A community led excavation is documenting a recently discovered medieval village at High Hunsley in the East Riding of Yorkshire, England.
The excavation is being led by Ethos Heritage in partnership with Humber Timelines, under the direction of Richard Coates and Emma Samuel.
According to the Domesday book, a manuscript record of the “Great Survey” of much of England and parts of Wales from the early Medieval period, the village is located 6 miles from the medial urban centre of Beverly.
Based on non-invasive geophysical surveys, Ethos heritage began excavating a suspected house platform in July 2022, revealing animal bones and teeth (amounting to 8.7kg), and the remains of a dog and pig mandible. Signs of butchery and burning were evidenced, suggesting that the area may have been part of a midden or yard.
Image Credit : Leon Corneille-Cowell
Approximately 12.7kg of pottery was uncovered, consisting of Medieval glaze and Green glaze, Coarse ware, Shell tempered Grey slip ware, and Shell tempered and Humber ware. The excavation also revealed a large quantity of jug handles, leading to the theory that the structure may have been a tavern or pub of some description.
Based on the recovered pottery, the team are able to construct a chronology of activity, indicating that the site was occupied between with the 14th and 15th century, with reduced activity in the 16th century.
A variety of metal and other miscellaneous objects were also found, including six iron knives, window lead, working tools, and several copper alloy personal items and pieces of jewellery.
Over 150 volunteers took part in the excavation, including university students, enthusiastic amateurs, children from a local special needs school and their families. Part of the project is to educate student volunteers on how to manage an archaeological site and run a community project, with the main aim of the project focused on using archaeology to aid those who are vulnerable or unemployed, or at risk of social exclusion.
Excavations will continue in the summer of 2023 to reveal further evidence of the building platform, a possible wall, and examine the relationship between further structures on the site to a Holloway.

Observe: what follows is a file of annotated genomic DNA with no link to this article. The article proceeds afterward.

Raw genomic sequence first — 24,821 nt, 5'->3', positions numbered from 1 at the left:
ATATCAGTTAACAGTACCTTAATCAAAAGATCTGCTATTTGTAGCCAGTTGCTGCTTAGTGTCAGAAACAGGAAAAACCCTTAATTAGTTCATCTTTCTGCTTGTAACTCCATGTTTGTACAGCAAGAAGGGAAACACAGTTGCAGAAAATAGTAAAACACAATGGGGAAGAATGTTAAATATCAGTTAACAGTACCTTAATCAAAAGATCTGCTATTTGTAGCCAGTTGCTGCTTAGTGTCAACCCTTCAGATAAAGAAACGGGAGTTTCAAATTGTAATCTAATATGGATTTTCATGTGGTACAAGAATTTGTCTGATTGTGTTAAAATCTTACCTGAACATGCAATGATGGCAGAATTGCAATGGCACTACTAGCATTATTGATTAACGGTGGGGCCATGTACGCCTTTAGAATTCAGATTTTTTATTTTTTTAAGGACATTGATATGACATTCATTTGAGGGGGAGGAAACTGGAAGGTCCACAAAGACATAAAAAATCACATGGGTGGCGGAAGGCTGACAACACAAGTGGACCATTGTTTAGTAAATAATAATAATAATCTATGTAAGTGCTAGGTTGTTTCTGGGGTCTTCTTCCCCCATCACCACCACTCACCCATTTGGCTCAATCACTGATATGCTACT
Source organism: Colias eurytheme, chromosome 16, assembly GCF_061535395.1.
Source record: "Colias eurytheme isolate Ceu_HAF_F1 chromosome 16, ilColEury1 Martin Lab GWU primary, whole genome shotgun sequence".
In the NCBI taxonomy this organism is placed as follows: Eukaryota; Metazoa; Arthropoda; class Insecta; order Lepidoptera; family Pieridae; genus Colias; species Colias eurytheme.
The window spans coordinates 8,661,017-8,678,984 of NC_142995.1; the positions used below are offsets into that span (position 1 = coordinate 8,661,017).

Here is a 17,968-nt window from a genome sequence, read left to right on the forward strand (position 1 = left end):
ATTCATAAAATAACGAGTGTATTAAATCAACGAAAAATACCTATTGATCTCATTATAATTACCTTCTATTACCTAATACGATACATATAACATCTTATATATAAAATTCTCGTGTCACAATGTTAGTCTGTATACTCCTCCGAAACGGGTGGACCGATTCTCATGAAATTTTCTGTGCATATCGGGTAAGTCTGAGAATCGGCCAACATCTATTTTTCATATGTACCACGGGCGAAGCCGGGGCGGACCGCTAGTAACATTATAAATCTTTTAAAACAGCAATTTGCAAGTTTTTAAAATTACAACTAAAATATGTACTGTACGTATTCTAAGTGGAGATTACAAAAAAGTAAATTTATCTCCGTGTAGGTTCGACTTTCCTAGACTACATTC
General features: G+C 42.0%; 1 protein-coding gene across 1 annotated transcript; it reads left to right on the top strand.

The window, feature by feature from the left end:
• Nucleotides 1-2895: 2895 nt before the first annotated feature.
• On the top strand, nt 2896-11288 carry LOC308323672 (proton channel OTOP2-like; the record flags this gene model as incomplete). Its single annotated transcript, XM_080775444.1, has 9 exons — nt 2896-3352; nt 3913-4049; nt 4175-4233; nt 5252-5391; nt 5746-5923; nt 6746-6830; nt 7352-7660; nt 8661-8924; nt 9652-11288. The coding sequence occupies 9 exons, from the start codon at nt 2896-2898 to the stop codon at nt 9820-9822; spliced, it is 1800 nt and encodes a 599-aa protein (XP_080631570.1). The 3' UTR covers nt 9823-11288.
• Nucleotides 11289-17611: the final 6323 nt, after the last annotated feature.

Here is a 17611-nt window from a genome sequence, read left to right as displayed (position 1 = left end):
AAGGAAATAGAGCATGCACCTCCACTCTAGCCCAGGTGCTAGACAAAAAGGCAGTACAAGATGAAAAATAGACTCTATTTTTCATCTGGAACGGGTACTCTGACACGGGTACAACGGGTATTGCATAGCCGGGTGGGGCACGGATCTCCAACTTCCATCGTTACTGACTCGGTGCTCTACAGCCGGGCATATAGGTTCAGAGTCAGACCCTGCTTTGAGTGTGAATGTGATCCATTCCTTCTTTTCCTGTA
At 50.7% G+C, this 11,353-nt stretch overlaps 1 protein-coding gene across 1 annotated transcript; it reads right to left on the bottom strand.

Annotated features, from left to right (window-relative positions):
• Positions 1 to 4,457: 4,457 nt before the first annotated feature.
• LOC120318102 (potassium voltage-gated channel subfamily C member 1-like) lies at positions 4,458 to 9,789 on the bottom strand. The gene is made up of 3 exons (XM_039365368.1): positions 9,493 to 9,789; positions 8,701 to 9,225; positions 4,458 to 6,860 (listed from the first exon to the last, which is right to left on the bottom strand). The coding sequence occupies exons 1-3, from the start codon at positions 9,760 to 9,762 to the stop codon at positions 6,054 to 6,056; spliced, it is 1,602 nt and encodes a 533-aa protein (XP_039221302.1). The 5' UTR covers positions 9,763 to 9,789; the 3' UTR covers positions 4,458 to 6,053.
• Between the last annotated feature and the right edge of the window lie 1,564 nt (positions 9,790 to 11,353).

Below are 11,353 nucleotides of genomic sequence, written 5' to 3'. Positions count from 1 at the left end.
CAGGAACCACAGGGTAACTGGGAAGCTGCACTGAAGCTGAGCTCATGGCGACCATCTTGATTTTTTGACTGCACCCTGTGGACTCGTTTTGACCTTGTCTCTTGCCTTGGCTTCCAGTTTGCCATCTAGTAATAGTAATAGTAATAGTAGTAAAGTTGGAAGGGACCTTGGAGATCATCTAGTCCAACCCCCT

A spokesperson for the project said: “This year will include not just locals, but participants from the USA and Japan. Projects like High Hunsley are a perfect demonstration of how wide the ‘community’ in community archaeology can be, not only including people from the local area but also bringing together participants from completely different cultures and time zones; with the one commonality being a passion for the past.”
Header Image Credit : Leon Corneille-Cowell
New chambers discovered in Ancient Egyptian pyramid of Sahura
An Egyptian-German archaeological mission has discovered several new chambers in the pyramid of Sahura, located in the Abu Sir Pyramid Field south of Giza.
Sahura, meaning “He who is close to Re”, was a pharaoh of Ancient Egypt and the second ruler of the Fifth Dynasty (2465 BC to 2325 BC). Sahure’s reign is seen as one of economic and cultural prosperity, opening new trading links to the land of Punt and expanding the flow of goods from the Levantine coast.
Choosing not to follow the tradition of being buried in the royal necropolises of Saqqara and Giza, Sahura instead chose for his pyramid to be constructed at Abusir. Although smaller in size than the pyramids of his predecessors, Sahura’s pyramid complex was decorated with over 10,000 m2 of finely carved reliefs, some of which are considered “unparalleled in Egyptian art.”
The interior chambers of the pyramid were extensively damaged by grave robbers during antiquity, making it impossible to precisely reconstruct the substructure plan.
Image Credit : Mohamed Khaled